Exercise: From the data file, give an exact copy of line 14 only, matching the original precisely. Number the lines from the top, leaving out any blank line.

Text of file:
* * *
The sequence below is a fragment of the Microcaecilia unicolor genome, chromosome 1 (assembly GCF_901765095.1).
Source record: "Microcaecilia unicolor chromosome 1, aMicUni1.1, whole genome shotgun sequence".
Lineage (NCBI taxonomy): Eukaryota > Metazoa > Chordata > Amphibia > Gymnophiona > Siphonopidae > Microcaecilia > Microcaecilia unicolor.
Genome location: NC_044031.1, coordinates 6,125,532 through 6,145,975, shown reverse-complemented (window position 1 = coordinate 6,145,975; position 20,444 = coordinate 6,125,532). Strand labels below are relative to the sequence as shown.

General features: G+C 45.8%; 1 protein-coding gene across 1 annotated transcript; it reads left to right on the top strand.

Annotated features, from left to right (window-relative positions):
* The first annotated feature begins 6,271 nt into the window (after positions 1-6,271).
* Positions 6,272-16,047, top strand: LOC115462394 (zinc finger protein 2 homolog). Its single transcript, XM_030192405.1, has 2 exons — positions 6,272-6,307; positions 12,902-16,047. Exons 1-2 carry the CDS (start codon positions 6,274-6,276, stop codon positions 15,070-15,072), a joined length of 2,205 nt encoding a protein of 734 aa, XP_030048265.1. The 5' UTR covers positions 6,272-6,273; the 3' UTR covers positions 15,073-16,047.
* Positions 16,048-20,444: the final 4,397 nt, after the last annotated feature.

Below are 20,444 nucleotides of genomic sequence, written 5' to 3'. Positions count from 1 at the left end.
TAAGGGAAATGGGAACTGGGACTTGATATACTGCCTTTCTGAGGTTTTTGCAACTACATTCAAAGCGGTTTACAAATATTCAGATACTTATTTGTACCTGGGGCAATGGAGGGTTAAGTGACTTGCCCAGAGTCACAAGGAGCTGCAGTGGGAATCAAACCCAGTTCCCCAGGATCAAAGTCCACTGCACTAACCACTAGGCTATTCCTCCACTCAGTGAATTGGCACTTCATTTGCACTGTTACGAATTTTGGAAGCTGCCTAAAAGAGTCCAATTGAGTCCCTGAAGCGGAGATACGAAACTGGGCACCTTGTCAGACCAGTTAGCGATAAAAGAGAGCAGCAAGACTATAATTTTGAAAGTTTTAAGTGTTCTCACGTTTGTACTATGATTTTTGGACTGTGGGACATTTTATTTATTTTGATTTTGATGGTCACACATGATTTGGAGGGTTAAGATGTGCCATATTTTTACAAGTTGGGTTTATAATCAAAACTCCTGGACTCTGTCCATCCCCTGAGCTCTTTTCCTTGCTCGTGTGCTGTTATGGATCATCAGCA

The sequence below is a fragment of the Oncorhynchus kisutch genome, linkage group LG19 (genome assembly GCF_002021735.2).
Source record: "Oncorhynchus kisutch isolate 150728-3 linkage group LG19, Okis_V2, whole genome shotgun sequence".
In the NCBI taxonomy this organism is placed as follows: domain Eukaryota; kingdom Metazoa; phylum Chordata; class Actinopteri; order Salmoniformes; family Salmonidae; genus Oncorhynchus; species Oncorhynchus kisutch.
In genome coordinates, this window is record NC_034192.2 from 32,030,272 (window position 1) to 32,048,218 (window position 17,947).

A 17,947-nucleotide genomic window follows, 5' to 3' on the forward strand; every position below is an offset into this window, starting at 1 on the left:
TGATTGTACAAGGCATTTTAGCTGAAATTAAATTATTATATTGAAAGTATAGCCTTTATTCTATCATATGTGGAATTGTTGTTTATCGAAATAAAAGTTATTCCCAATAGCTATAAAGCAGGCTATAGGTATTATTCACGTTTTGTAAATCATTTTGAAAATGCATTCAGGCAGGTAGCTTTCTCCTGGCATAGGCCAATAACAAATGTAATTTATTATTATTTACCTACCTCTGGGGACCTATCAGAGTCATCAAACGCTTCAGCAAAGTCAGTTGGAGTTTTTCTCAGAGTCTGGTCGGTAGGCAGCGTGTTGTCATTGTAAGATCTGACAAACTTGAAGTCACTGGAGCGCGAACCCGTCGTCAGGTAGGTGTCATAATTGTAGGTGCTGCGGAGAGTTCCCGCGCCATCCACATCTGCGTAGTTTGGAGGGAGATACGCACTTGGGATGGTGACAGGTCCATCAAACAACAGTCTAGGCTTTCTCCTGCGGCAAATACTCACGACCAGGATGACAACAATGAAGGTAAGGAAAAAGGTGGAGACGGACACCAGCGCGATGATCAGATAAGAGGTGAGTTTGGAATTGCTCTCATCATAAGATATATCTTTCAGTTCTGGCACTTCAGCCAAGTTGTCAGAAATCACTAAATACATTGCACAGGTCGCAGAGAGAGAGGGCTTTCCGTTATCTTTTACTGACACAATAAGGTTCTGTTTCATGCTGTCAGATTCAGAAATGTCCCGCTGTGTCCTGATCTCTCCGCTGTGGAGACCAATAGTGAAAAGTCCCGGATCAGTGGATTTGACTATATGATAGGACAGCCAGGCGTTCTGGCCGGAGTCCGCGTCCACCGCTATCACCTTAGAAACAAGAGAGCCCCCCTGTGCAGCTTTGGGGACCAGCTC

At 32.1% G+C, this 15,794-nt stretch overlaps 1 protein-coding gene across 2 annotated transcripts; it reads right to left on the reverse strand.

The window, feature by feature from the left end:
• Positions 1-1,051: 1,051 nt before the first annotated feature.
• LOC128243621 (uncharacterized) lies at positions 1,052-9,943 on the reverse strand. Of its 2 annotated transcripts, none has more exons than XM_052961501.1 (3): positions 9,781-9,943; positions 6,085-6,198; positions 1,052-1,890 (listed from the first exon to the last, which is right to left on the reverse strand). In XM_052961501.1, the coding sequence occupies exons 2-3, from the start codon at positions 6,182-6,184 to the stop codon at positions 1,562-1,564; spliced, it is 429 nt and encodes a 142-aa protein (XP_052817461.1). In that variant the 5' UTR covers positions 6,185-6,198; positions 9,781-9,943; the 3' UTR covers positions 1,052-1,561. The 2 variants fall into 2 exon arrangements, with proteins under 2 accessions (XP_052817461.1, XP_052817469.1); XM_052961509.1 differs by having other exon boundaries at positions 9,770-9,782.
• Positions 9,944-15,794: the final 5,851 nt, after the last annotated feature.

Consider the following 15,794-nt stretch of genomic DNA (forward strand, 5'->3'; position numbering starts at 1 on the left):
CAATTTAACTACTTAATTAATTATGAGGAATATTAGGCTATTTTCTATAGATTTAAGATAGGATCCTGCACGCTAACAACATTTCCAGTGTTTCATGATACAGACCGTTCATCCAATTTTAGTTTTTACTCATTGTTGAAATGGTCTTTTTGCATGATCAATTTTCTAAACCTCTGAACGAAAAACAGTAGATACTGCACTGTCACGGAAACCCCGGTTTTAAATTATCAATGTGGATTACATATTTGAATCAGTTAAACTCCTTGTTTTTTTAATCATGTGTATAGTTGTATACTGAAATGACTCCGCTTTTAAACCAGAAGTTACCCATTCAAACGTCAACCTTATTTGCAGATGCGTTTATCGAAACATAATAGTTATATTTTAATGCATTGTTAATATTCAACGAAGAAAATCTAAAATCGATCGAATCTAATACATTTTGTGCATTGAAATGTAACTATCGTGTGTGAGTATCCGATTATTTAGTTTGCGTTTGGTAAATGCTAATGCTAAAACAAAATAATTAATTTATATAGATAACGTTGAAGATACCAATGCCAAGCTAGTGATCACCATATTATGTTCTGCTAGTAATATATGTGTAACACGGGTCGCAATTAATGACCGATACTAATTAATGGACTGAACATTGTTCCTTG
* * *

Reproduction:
In the NCBI taxonomy this organism is placed as follows: domain Eukaryota; kingdom Metazoa; phylum Chordata; class Actinopteri; order Salmoniformes; family Salmonidae; genus Oncorhynchus; species Oncorhynchus kisutch.